Demand for Transportation Grows, Money Runs Low
Posted July 12, 2007
Wake County — Many people in Wake County depend on bus service to get around. But one program has to turn people away.
It all comes down to the county's growth and not enough money to keep up with it.
A van comes to Rose Buscemi’s Garner home, picks her up and drops her off at her job. That’s how she gets to work everyday. It's a county program she has grown to depend on, like so many others.
“Before the TRACS program, I was paying $95 a week to go to work,” Buscemi said. “Now with TRACS, I pay $20 a week.”
TRACS stands for transportation and rural access. It's a door-to-door van service for anyone who lives in rural Wake County. But as the county continues to grow, more and more people who need a ride are being denied.
The number of people needing service has doubled in the past year, but the program’s grant money has not.
“We get $140,000 from the department of transportation,” said Don Willis, Human Services Transportation director. “We’ve been stuck at that number for a couple years now.”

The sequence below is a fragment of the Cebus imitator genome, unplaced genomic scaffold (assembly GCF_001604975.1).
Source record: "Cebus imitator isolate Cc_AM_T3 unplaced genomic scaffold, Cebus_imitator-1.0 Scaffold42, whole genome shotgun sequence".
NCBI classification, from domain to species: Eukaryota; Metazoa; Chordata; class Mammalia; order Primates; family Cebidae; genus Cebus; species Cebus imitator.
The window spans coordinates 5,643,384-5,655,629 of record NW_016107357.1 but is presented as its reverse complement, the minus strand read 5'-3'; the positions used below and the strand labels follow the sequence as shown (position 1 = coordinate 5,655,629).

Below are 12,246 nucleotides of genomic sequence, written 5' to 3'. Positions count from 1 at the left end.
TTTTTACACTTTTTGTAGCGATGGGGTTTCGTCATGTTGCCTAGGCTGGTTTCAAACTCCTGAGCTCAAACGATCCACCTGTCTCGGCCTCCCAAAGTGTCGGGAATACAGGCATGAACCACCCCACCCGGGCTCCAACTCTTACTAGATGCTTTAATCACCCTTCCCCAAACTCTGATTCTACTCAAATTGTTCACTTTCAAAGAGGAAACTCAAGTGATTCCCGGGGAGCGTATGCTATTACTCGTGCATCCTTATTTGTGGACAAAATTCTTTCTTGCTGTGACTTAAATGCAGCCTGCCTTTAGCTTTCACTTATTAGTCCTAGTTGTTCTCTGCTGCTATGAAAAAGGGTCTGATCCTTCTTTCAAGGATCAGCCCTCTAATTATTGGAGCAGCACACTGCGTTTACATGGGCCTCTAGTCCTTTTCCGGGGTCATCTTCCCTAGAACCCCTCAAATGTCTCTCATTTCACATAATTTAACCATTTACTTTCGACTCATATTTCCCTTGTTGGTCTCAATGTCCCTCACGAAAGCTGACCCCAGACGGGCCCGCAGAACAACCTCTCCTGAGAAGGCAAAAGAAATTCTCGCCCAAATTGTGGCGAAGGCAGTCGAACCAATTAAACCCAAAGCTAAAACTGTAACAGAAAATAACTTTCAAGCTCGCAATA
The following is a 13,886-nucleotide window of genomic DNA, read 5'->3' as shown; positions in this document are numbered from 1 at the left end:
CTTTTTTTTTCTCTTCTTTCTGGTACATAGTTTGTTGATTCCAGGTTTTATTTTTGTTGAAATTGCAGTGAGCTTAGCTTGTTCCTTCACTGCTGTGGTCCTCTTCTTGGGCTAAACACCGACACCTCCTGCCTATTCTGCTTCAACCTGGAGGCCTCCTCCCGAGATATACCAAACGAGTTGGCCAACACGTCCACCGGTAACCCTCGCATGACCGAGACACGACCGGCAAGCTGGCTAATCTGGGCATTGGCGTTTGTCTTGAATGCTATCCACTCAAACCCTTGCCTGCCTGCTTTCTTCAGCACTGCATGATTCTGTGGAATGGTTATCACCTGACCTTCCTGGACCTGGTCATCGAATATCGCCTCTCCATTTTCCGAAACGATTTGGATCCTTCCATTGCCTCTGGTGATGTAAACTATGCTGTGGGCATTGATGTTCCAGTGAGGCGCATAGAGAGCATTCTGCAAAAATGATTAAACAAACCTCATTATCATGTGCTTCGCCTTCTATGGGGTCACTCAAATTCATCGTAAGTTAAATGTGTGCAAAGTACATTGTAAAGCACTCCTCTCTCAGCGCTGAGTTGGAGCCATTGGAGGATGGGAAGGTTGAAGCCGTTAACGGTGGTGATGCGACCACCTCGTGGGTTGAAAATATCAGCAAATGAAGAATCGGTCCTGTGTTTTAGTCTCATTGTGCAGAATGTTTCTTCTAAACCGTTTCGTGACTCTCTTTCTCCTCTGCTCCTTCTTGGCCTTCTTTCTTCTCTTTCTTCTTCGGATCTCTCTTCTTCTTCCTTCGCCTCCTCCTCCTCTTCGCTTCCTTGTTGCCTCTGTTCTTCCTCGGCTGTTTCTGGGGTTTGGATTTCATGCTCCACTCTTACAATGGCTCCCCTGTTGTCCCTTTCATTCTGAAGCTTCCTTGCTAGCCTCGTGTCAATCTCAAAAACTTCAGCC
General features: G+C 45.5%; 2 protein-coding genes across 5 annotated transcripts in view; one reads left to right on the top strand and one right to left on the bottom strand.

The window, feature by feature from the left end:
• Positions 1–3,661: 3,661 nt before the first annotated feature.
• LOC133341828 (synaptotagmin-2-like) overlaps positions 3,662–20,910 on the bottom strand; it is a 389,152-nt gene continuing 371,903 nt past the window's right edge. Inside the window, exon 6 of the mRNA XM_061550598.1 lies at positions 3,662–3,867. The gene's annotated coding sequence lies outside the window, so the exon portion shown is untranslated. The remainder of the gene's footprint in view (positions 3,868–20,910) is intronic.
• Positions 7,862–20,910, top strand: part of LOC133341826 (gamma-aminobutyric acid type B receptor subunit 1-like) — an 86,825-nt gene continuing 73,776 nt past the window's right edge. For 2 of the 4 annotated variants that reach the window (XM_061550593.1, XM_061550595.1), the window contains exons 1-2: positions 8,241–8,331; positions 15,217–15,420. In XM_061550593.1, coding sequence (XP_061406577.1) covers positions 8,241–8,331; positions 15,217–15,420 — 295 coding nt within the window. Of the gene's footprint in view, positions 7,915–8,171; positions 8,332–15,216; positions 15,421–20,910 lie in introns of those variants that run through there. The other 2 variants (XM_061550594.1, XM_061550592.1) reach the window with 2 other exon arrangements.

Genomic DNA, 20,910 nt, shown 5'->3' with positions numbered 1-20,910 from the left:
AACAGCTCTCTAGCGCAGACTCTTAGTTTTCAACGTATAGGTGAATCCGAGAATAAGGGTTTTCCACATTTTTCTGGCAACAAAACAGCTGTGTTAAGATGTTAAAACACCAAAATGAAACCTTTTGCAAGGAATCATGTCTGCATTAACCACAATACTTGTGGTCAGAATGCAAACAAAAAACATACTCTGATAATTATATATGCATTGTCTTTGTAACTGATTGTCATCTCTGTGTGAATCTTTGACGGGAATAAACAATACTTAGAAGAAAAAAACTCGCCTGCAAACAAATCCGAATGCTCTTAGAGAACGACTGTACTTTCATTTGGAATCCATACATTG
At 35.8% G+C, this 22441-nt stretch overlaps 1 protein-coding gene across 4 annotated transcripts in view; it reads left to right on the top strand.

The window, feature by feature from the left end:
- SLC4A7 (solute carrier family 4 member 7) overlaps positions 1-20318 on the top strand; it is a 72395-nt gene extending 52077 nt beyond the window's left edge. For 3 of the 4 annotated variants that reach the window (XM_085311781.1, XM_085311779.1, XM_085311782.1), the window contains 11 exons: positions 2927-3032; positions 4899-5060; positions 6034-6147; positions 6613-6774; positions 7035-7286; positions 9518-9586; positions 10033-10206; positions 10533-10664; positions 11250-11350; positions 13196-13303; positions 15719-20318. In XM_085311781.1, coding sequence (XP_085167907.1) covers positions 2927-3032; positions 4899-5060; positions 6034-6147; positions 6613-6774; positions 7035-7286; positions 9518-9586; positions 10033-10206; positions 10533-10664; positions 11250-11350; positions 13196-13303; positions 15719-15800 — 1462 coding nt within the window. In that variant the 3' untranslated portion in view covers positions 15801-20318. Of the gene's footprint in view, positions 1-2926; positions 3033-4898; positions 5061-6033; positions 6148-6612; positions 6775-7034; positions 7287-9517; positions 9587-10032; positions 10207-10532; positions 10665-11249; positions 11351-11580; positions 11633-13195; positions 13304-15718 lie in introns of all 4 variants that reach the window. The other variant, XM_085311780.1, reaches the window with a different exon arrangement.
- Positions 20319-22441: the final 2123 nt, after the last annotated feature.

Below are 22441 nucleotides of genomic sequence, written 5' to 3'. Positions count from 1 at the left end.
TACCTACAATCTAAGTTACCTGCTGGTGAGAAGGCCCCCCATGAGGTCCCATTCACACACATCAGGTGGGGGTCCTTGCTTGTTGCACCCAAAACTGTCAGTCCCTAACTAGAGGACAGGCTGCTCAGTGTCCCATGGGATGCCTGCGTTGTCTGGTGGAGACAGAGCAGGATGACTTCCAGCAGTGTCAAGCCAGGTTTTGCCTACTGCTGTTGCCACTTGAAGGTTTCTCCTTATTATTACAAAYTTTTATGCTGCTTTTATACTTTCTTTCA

Transportation leaders said they have to turn away about 25 percent of the people who call.
“We would like to be able to do more than we can,” Willis said. “We would like to be able to offer more services.”
In the past, they’ve asked local mayors for help.
“We have funded them in the budget for the past three years,” said Garner Mayor Ronnie Williams.
But that's still not enough to meet the demand. Buscemi said she has been denied trips in the past. But for the most part, she has been lucky and just wants everyone to have the same mobility as she does.
“I just want it to continue to grow as much as possible,” she said. “I think it’s a great program.”
TRACS costs either $2 or $4 per trip, depending on the location. But transportation leaders say the small fees only cover about 10 percent of total operating costs. They are in the process of applying for a $90,000 supplemental grant to help fund the program.